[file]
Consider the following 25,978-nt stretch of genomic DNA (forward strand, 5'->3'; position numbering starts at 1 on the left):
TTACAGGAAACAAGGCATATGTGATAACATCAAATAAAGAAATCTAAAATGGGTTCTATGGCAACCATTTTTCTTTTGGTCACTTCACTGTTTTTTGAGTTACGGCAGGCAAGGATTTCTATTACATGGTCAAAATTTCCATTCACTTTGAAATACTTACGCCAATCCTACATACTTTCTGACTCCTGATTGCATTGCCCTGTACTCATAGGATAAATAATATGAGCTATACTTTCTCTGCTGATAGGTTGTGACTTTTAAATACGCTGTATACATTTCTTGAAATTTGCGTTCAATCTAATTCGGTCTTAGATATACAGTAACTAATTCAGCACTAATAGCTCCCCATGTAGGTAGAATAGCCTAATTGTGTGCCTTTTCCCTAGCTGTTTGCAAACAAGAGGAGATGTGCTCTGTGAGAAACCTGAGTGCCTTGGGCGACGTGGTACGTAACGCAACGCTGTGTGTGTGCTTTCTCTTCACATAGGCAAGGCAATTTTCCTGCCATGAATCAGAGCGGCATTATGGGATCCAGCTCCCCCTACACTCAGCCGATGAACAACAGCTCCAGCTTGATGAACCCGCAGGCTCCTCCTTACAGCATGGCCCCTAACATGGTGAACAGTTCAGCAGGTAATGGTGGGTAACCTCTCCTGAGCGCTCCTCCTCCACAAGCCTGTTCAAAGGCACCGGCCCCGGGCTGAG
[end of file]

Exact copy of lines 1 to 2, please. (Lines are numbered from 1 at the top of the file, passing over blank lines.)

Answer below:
Consider the following 25,978-nt stretch of genomic DNA (forward strand, 5'->3'; position numbering starts at 1 on the left):
TTACAGGAAACAAGGCATATGTGATAACATCAAATAAAGAAATCTAAAATGGGTTCTATGGCAACCATTTTTCTTTTGGTCACTTCACTGTTTTTTGAGTTACGGCAGGCAAGGATTTCTATTACATGGTCAAAATTTCCATTCACTTTGAAATACTTACGCCAATCCTACATACTTTCTGACTCCTGATTGCATTGCCCTGTACTCATAGGATAAATAATATGAGCTATACTTTCTCTGCTGATAGGTTGTGACTTTTAAATACGCTGTATACATTTCTTGAAATTTGCGTTCAATCTAATTCGGTCTTAGATATACAGTAACTAATTCAGCACTAATAGCTCCCCATGTAGGTAGAATAGCCTAATTGTGTGCCTTTTCCCTAGCTGTTTGCAAACAAGAGGAGATGTGCTCTGTGAGAAACCTGAGTGCCTTGGGCGACGTGGTACGTAACGCAACGCTGTGTGTGTGCTTTCTCTTCACATAGGCAAGGCAATTTTCCTGCCATGAATCAGAGCGGCATTATGGGATCCAGCTCCCCCTACACTCAGCCGATGAACAACAGCTCCAGCTTGATGAACCCGCAGGCTCCTCCTTACAGCATGGCCCCTAACATGGTGAACAGTTCAGCAGGTAATGGTGGGTAACCTCTCCTGAGCGCTCCTCCTCCACAAGCCTGTTCAAAGGCACCGGCCCCGGGCTGAG